The Proper Attitude
If you already have the proper attitude for a relaxed lifestyle you don’t have to worry. But most people don’t. You can’t be completely relaxed if you have a pessimistic, negative attitude. Your attitude has been developed over many years, and it came mainly from your parents and friends. At this stage of your life it’s likely well-ingrained, and if it is negative you will have to change it.
People with a negative attitude have a pessimistic outlook on life. They allow themselves to get upset and depressed by the smallest things. They dwell on the ills, difficulties and problems in their life; they think about them day after day, gradually magnifying them until they are out of control. They can’t face their problems; they let them become obsessions until finally they are so stressed out they have a nervous breakdown.
It’s critical that you “let go” before your problems become obsessions and ruin your life. Furthermore, in this state you cannot be relaxed, or have a relaxed lifestyle. You have to change your attitude.
Most of the problems of people in the above state are due to “habits”– habits that have been developed as a result of their attitude.What you want is to change these habits, and indeed you can if you change your attitude. It can’t be changed overnight, but it can be changed. (It’s well-known fact that habits can be changed.) If you have a negative outlook on life, make a resolution to change it. Begin by telling yourself that you don’t want your life to center around your problems and difficulties. You want a relaxed lifestyle that emphasizes optimism, happiness, contentment and inner peace. Think about it. Substitute positive thoughts for every negative one that comes into your mind. Little by little you will make progress. If you do it long enough, your subconscious mind will take over and change your habits automatically. In fact, it will change your entire personality.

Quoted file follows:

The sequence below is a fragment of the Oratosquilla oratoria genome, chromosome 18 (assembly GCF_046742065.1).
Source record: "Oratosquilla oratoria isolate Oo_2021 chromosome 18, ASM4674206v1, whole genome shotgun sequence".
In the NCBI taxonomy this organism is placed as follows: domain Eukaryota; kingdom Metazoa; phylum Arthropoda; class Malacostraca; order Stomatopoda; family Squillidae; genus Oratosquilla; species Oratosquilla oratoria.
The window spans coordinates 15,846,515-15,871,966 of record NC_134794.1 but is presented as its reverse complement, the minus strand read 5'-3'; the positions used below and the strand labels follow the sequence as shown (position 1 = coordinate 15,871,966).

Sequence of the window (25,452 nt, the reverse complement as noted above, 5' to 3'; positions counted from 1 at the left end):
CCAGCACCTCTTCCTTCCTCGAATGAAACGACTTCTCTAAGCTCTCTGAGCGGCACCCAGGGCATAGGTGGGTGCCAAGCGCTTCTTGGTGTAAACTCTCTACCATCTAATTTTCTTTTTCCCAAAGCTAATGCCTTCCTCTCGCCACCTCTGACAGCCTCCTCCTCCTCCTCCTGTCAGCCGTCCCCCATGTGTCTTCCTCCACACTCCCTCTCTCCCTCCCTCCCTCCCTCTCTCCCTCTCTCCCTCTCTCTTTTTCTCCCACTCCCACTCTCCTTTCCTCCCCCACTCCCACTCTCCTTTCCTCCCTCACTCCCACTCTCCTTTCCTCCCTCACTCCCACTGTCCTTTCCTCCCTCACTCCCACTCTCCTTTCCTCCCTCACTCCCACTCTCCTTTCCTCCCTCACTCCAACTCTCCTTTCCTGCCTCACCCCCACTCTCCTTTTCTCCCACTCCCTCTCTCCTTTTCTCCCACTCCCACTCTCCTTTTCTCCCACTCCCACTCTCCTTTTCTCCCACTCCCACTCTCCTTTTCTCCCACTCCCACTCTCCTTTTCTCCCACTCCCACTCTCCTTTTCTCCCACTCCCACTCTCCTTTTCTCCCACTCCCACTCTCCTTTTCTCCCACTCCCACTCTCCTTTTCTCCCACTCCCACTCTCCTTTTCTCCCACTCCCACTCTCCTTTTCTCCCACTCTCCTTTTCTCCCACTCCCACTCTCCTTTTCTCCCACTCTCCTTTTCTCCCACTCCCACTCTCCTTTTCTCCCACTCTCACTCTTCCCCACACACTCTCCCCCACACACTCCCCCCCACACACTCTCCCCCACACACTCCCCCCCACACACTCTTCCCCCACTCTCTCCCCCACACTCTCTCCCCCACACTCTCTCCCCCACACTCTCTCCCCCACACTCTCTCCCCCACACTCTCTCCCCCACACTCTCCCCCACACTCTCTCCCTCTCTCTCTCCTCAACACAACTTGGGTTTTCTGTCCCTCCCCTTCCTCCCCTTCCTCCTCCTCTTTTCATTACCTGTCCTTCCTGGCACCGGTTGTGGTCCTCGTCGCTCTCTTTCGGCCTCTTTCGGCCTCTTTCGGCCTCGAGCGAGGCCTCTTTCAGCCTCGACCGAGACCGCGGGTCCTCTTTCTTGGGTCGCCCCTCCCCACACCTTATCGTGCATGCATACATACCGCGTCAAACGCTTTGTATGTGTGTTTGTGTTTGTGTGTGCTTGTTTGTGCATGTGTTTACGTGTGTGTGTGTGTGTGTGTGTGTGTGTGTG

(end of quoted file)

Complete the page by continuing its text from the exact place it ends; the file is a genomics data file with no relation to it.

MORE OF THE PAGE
Also, remember that in many cases it’s your attitude towards your problems that is the real problem, not the problem itself. Use this to your advantage. Think about your problem; is it really that important. If it is, list ways it can be solved and take action. In many cases, however, it may actually be quite trivial — built up in your mind. If so, relax and forget it. If it involves another person, talk it over calmly with them. Try to resolve it.
In summary, with the proper attitude you can develop a relaxed lifestyle by using the techniques that I discussed earlier in the article.
Barry Parker, Ph. D., is a professor emeritus (physics) at Idaho State University. He is the author of 25 books on science, health, writing, and music. His website is BarryParkerbooks.com and he has several blogs, one of them is at Barrysbuzz123.blogspot.com. He has done research in biophysics (mutations in the DNA molecule) and in relativity theory (Einstein’s field theory), has a strong interest in health and fitness, self-improvement, and in music (particularly piano). He taught a writing class at ISU for several years. One of his recent books is “Feel Great Feel Alive.”